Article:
Nils Gehlenborg was a predoc at EMBL-EBI from 2006-2010
Nils Gehlenborg wins 2018 John Kendrew Award
Big Data to find new questions
For centuries, data visualisation has helped humanity identify patterns and gain new insights. When London suffered a cholera outbreak in 1854, the English physician John Snow used a map to trace the source of the infection to the water pump in Broad Street, Soho. Now – in the era of Big Data – visualisation is more important than ever.
EMBL alumnus Nils Gehlenborg is pushing forward the visualisation of complex genomic and clinical datasets with highly innovative contributions. “I use computer science to build tools and visual interfaces that enable researchers to efficiently interact with biomedical data,” he explains.
As a PhD student in the Brazma Group at EMBL-EBI, Gehlenborg worked on making large collections of gene expression data visually accessible so that biologists could discover patterns more easily. He is now Assistant Professor of Biomedical Informatics at Harvard Medical School, where he develops tools to visualise various types of data from large-scale cancer genomics studies such as The Cancer Genome Atlas. He also tackles visualisation problems across scales as co-investigator of the 4D Nucleome Data Coordination and Integration Center, funded by the US National Institutes of Health. With his team, he has created visualisation tools that allow scientists to see patterns at the chromosome level, and then to zoom down to find patterns at the level of DNA bases – the individual letters of the genetic sequence.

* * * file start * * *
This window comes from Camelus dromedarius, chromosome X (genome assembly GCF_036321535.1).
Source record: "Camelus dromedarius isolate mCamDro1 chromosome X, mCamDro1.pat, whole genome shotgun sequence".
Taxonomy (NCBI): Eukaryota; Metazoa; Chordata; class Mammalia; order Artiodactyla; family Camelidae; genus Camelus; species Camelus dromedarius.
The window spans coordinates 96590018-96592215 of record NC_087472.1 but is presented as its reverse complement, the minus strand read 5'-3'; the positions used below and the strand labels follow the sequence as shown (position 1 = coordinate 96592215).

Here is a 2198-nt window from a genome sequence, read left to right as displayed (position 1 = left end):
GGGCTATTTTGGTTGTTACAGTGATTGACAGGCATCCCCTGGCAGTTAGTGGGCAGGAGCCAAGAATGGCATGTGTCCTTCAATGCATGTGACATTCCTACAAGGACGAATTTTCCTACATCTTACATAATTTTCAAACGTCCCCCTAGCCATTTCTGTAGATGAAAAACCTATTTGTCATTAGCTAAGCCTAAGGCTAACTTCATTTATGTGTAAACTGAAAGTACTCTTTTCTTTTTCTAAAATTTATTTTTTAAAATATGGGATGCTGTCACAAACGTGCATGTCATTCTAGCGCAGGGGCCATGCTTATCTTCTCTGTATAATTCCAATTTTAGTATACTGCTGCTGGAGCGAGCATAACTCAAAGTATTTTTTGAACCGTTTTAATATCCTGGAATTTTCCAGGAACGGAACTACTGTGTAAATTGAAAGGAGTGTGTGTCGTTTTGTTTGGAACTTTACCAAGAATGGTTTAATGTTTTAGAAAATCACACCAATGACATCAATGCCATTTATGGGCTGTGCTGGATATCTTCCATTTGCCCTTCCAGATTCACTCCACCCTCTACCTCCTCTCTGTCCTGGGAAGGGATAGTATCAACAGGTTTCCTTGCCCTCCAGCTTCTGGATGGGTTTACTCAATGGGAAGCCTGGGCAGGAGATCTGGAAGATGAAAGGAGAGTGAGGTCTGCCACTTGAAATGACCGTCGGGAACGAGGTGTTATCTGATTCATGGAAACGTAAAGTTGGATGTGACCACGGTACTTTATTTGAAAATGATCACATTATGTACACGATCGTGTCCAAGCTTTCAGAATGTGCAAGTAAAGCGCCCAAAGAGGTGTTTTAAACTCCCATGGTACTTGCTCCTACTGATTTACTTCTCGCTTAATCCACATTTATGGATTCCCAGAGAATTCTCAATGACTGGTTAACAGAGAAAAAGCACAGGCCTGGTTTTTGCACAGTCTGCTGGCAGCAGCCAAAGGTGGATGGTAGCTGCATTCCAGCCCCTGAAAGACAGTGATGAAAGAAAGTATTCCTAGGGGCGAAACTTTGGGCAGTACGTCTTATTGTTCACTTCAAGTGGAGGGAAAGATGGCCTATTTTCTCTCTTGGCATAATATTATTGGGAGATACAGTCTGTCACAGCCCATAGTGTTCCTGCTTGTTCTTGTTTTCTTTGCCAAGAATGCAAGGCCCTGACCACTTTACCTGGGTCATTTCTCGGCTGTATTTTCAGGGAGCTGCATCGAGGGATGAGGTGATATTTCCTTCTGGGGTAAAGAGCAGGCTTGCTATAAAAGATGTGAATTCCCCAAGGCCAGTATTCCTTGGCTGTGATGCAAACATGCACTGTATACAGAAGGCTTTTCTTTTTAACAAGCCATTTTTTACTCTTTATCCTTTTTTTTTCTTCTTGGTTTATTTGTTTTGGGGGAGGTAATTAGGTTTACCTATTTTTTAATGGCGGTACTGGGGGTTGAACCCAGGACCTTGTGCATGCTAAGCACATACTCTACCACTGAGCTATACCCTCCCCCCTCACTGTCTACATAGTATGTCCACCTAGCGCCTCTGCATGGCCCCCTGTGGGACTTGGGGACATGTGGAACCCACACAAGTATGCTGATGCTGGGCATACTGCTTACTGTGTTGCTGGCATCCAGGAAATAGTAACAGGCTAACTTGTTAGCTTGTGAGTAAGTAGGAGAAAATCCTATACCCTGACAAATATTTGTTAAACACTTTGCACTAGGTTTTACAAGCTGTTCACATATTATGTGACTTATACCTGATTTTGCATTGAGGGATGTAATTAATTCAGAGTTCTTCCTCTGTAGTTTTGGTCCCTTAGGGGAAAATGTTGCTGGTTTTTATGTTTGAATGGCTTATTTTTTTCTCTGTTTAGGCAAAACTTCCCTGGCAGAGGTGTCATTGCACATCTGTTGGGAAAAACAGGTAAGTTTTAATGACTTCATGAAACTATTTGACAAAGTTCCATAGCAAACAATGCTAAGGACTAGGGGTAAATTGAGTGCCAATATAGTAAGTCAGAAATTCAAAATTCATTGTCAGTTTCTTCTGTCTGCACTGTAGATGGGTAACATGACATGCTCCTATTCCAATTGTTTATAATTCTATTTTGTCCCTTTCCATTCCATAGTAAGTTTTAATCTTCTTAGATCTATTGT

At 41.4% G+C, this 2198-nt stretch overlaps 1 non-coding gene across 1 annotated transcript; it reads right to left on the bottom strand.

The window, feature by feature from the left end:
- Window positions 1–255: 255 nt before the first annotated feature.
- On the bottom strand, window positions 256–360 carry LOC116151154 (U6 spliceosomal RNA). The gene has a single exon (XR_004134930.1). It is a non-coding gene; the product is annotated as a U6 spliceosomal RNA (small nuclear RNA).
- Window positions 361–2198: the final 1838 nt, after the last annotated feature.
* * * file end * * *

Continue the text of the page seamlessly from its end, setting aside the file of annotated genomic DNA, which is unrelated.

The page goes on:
"It's a tool that helps us formulate new questions, rather than one which gives us all the answers."
Gehlenborg’s lab is also exploring clinical applications of data visualisation by using data from electronic health records. “My long-term vision is that all the data generated by clinical analysis, sensors, and smartphones will be integrated,” he explains. “Rightly visualised, this will help doctors diagnose and treat patients using precision medicine. The visualisation and accessibility of the data will also help individuals understand how their health might be influenced by their behaviour.”
In the era of Big Data, biology is increasingly becoming a data-driven science, and this is changing the way we think about biological problems. “Traditionally, biology has been driven by hypotheses,” explains Gehlenborg. “You observe something in nature, come up with a hypothesis, and design an experiment to test it. But today we’re often collecting large amounts of data without a clear hypothesis. We try to find patterns and then maybe propose a hypothesis that we can test. This is where data visualisation is really strong. It’s a tool that helps us formulate new questions, rather than one which gives us all the answers.”